David Byrne’s Playing The Building is now open in the Battery Maritime Building through August 10. The piece “is a sound installation in which the infrastructure, the physical plant of the building, is converted into a giant musical instrument. Devices are attached to the building structure – to the metal beams and pillars, the heating pipes, the water pipes – and are used to make these things produce sound. The activations will be of three types: wind, vibration, striking. The devices do not produce sound themselves, but they cause the building elements to vibrate, resonate and oscillate so that the building itself becomes a very large musical instrument”. This is a Creative Time project.
David Byrne Playing The Building
Battery Maritime Building
11 South Street
The new show at Anton Kern, Friends and Family, consists of one piece of work by each of the gallery’s artists, plus a piece by an artist friend and family member. In all over 80 pieces will be shown. A nifty summer trick, or a real show with the real aim of challenging and enlightening? Decide for yourself.
Donald Hess, a Swiss art collector, is building the first museum dedicated solely to the work of James Turrell. The 18,000 square foot exhibition space, located in northwest Argentina, will be inaugurated in 2009, and will feature nine permanent light installations (two of which are being commissioned especially for the space), two series of prints and a group of drawings representing five decades of the artist’s work.
It is turning out to be the summer of Olafur Eliasson. The New York City Waterfalls will be on display in New York City from June 26 to October 13. Commissioned by the Public Art Fund, the project will consist of four man-made waterfalls installed in Brooklyn, Manhattan and Governors Island. It will be a summertime delight.
I’ve been looking a lot lately at Leonardo Drew, paying special attention to the way he manipulates and ages his found material. I find it interesting that he cites Pollock as an early influence, as well as Jannis Kounellis, which seems more immediate.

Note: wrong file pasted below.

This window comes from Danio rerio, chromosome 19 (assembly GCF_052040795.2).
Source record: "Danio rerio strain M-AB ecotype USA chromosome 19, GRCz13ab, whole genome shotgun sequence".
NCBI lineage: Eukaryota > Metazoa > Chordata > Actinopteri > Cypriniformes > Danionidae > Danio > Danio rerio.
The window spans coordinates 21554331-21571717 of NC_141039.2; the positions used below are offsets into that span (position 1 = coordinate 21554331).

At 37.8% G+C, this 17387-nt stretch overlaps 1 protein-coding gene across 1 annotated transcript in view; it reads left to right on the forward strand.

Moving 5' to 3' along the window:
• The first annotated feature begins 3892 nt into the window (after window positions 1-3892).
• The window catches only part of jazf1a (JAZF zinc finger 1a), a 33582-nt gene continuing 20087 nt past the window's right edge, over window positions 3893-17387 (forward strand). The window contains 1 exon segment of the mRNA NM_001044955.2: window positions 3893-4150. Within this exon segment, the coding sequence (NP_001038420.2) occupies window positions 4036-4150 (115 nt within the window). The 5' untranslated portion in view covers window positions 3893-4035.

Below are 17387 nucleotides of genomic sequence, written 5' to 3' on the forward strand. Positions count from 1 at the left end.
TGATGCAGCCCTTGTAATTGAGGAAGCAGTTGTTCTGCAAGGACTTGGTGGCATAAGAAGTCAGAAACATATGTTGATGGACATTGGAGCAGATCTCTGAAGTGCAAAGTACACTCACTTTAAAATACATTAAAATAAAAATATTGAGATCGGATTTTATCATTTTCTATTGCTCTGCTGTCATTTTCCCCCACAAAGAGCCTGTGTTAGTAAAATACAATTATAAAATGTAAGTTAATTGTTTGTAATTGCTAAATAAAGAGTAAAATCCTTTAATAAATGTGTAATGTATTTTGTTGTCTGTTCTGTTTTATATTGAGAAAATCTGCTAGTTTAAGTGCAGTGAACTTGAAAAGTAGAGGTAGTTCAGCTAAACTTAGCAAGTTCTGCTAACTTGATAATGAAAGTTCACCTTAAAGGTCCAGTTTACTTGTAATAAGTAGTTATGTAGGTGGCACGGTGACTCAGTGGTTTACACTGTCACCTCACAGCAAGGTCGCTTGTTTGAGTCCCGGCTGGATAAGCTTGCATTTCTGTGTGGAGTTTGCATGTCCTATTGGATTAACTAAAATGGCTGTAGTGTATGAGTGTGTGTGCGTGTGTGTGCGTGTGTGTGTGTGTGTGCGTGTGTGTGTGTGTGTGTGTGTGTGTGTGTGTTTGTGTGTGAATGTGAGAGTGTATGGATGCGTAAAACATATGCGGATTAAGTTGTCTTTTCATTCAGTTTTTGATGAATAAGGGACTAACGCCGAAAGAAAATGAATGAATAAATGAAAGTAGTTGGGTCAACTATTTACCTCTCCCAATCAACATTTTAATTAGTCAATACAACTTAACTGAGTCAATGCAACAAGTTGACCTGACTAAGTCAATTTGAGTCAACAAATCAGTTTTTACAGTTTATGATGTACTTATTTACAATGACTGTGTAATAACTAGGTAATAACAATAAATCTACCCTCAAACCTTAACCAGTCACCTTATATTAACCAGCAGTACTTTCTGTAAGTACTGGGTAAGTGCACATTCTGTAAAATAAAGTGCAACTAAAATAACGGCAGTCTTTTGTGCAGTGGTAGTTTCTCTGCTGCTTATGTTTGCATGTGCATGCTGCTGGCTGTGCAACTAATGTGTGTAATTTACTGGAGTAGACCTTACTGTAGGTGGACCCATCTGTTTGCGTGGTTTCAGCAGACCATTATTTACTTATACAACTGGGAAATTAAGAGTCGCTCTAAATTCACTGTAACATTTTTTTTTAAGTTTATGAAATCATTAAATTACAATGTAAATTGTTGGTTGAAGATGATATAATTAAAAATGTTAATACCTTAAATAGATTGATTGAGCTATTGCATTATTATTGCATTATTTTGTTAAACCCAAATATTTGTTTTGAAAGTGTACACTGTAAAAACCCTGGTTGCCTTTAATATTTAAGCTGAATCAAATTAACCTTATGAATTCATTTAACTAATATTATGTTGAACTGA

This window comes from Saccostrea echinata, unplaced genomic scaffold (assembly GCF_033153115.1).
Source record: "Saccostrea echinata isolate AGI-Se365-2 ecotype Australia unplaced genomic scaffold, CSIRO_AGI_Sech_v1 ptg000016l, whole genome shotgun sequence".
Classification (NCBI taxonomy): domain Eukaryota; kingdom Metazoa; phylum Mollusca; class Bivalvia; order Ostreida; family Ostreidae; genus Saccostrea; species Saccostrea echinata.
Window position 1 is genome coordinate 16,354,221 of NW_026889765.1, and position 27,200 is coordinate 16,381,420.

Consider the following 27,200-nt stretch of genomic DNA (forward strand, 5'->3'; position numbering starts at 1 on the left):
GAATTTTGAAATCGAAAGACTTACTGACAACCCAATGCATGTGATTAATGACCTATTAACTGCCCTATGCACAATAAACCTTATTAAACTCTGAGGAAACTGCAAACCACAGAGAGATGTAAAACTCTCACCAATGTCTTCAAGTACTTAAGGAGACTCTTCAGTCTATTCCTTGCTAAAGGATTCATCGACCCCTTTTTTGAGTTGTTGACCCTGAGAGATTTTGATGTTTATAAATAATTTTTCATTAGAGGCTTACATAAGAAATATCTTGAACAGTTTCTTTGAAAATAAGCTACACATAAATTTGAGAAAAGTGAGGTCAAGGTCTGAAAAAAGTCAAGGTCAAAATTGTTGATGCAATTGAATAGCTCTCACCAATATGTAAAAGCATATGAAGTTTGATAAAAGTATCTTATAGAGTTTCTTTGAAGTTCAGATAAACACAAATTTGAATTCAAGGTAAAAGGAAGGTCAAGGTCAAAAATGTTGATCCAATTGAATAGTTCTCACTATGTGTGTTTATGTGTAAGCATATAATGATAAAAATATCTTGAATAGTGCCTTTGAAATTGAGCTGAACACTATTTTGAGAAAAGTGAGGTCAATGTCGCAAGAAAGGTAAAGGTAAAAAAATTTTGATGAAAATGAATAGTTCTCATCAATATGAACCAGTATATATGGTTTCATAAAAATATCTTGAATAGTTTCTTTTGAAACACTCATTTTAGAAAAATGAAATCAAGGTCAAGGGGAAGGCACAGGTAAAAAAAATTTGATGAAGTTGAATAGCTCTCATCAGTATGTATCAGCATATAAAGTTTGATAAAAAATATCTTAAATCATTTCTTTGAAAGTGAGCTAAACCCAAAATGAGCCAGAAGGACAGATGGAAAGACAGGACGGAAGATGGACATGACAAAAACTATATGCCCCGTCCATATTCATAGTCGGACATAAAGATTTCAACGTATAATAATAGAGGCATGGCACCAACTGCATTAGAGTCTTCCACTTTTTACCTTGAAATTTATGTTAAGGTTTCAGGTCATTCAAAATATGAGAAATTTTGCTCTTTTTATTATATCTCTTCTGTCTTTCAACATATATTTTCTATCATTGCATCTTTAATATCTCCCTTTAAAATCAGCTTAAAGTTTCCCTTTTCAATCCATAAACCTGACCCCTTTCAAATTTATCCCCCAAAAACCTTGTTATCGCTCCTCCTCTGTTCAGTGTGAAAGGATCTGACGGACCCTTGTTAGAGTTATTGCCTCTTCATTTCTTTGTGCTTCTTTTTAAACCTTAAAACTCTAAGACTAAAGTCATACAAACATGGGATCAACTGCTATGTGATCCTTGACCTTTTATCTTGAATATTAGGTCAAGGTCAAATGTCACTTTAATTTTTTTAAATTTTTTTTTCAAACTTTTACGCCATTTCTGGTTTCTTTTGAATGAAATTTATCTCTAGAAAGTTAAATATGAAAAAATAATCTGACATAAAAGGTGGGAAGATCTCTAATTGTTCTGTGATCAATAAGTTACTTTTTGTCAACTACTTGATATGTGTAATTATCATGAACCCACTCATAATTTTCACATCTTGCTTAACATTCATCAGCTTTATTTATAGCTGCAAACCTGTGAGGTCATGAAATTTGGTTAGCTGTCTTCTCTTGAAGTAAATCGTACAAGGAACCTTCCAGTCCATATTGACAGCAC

For the current show at Tony Shfrazi Gallery, Gavin Brown and Urs Fischer photographed the previous four-person exhibition, and then reproduced these images in a perfect one-to-one scale and wallpapered them in an exact replica of themselves. Next they overlay nearly two dozen other works on top, works that were at some point in Shafrazi’s inventory. In the words of Jerry Saltz, Who’s Afraid “allows you to optically experience how every work of art is in dialogue with, building on, reacting to, or fighting against every other work of art ever made”. It is an interesting idea that somehow works.
Chris Burden’s “What My Dad Gave Me”, a 65-foot Erector Set skyscraper, will be on view at Rockefeller Center through July 19. It is seven stories tall, consists of one million of the toy pieces, and weighs sixteen-thousand pounds. Although it resembles 30 Rock, Burden insists that it is “a poetic interpretation of 30 Rock, not a model of it”. Rather, “it references all the tall buildings in Manhattan”. Indeed.
“What My Dad Gave Me”
50th St. and 5th Ave
I really like the show at James Cohan Gallery. Alison Elizabeth Taylor uses wood veneer to create figured narratives of life’s experiences. The pieces are comfortable yet subversive, and one cannot help but be drawn in to their presence. Make sure to spend time in her full-room installation Room.
The Guggenheim will have a show this summer that documents the conservation efforts of a Reinhardt Black Painting. Imageless: The Scientific Study and Experimental Treatment of an Ad Reinhardt Black Painting will “document a comprehensive research project in the field of conservation” by “inviting visitors to enter the world of the conservator as forensic scientist” and “uncover the mystery hidden beneath the monochromatic black painting”.